Apple and grapes in Central Virginia fared well in the recent moderate drought.
In fact, the dry and warm weather was particularly good for the grapes, and wine producers in the area are optimistic about the quality of 2019 wines. The harvests for both crops were ahead of schedule, according to agricultural officials and local producers.
“The standard of winemaking in Central Virginia continues to improve,” said George Hobson, CEO of Veritas Vineyards & Winery in Afton. “We’re especially excited when we are blessed with a harvest like this to show off the potential [of the area].”
Hobson also is president of the Monticello Wine Trail, which includes more than 30 wineries in Central Virginia.
The drought also helped the apple harvest statewide, said Norm Hyde with the Virginia Farm Bureau, because farmers didn’t experience many weather delays. Fall apple season runs from after Labor Day into November, with the bulk of the harvest occurring in October.
Hyde said apples are a significant crop for the area in terms of production.
“The wine industry has historically been a high-dollar crop,” he said. “That particular industry supports a lot of agritourism.”
At Carter Mountain Orchard in Albemarle County, owner Cynthia Chiles said there’s about two to three weeks left of apple picking.
“We work all year for this,” Chiles said of harvest season. “It takes a whole year to grow an apple.”
The orchard has a variety of apples that ripen at different times throughout the season. Picking of pink lady apples, one of the last types to ripen, started Friday.
Chiles said the apples weren’t as affected by the recent drought because their trees are well established. A dry spell and late-season heat led to varying drought conditions throughout the state. Albemarle County as considered abnormally to moderately dry before several recent days of rain.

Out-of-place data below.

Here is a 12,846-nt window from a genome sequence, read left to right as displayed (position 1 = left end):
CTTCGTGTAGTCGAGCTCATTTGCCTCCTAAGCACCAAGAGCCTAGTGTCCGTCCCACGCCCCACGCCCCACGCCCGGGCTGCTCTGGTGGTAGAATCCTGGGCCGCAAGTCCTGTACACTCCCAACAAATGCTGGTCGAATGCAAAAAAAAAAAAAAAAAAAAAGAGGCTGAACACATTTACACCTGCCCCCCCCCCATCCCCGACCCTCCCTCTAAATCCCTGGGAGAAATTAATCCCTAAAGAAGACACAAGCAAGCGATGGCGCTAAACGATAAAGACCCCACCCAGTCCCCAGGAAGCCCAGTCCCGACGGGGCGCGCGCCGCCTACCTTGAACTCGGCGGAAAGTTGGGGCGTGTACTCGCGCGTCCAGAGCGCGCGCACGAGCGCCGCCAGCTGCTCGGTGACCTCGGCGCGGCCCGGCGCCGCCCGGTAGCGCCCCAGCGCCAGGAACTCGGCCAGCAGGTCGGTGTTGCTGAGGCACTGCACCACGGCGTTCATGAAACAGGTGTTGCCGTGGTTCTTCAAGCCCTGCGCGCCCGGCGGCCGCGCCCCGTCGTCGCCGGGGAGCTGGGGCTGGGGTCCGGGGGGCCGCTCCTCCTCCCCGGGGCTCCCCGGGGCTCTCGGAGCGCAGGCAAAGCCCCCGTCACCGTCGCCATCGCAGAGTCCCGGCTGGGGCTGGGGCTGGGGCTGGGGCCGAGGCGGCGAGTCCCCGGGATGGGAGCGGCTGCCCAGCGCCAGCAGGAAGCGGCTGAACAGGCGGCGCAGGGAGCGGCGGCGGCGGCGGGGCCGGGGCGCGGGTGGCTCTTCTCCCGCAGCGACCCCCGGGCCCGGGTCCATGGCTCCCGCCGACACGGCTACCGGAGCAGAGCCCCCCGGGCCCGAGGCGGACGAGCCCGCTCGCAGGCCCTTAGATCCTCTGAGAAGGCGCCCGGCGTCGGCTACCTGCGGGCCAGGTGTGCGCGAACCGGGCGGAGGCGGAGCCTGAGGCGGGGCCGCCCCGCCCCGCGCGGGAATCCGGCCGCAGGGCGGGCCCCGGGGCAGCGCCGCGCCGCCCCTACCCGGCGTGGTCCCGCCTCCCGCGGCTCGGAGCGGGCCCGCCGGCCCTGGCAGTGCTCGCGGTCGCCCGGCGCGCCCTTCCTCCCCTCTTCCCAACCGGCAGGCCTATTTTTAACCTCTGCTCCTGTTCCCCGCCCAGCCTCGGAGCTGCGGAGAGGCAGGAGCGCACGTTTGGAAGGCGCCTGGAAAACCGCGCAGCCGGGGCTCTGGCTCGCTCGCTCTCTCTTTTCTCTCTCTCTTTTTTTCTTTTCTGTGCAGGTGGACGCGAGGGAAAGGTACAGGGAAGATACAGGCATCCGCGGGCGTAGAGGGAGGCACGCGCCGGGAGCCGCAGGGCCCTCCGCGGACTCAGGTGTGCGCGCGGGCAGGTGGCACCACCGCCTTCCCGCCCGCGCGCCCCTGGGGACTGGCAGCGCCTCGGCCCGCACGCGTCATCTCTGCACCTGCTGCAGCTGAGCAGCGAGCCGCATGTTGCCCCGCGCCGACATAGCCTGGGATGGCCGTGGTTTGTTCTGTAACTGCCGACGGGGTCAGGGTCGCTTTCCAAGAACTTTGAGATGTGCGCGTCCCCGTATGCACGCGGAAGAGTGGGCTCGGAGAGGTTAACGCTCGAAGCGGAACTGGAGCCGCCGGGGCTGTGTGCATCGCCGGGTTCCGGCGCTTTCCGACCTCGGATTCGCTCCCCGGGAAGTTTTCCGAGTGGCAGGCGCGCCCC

Hobson preferred the dryness, especially after a wet 2018 that he said was “one of the most challenging years on record” for area grapes.
“Rain is the enemy this time of the year,” he said.
Hobson said that as the grapes ripen, rain heightens the risk of disease because the skin around the grape could split as the fruit swells with water. That water also dilutes the flavor of grapes and subsequently the wine.
But, with the dry weather earlier this fall, “we’ll end up with more flavorful wine,” he said.
He expects 2019 to be a “fantastic” year for Central Virginia wines.
White wines using 2019 grapes could be available as soon as early 2020. Red wines take longer to make.
Hyde said apple trees, which produce fruit for multiple years, are not as susceptible to late-season droughts. But the lack of rain could mean smaller apples, he said.
Chiles said the size of this year’s harvest is average.
The Old Dominion is No. 6 among apple-producing states, according to the Virginia Apple Growers Association. The state has more than 100 commercial orchards, according to the Virginia Farm Bureau.